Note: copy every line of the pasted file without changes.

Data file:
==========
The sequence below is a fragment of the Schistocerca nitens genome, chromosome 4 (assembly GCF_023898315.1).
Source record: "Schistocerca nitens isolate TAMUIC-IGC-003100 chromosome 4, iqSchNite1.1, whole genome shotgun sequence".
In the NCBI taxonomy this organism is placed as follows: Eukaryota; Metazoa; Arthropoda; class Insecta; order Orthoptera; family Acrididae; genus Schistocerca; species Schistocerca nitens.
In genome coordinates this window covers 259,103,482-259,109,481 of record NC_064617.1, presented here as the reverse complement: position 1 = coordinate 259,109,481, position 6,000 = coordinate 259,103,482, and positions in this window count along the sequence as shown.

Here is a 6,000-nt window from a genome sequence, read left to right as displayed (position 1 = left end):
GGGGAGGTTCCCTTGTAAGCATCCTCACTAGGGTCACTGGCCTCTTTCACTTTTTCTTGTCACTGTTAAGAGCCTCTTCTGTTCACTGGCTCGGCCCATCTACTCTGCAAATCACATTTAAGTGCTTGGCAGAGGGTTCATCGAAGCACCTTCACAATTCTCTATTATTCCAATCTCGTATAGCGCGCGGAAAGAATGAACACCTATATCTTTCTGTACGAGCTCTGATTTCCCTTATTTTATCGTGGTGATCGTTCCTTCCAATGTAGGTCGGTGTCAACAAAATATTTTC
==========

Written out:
The sequence below is a fragment of the Schistocerca nitens genome, chromosome 4 (assembly GCF_023898315.1).
Source record: "Schistocerca nitens isolate TAMUIC-IGC-003100 chromosome 4, iqSchNite1.1, whole genome shotgun sequence".
In the NCBI taxonomy this organism is placed as follows: Eukaryota; Metazoa; Arthropoda; class Insecta; order Orthoptera; family Acrididae; genus Schistocerca; species Schistocerca nitens.
In genome coordinates this window covers 259,103,482-259,109,481 of record NC_064617.1, presented here as the reverse complement: position 1 = coordinate 259,109,481, position 6,000 = coordinate 259,103,482, and positions in this window count along the sequence as shown.

Here is a 6,000-nt window from a genome sequence, read left to right as displayed (position 1 = left end):
GGGGAGGTTCCCTTGTAAGCATCCTCACTAGGGTCACTGGCCTCTTTCACTTTTTCTTGTCACTGTTAAGAGCCTCTTCTGTTCACTGGCTCGGCCCATCTACTCTGCAAATCACATTTAAGTGCTTGGCAGAGGGTTCATCGAAGCACCTTCACAATTCTCTATTATTCCAATCTCGTATAGCGCGCGGAAAGAATGAACACCTATATCTTTCTGTACGAGCTCTGATTTCCCTTATTTTATCGTGGTGATCGTTCCTTCCAATGTAGGTCGGTGTCAACAAAATATTTTC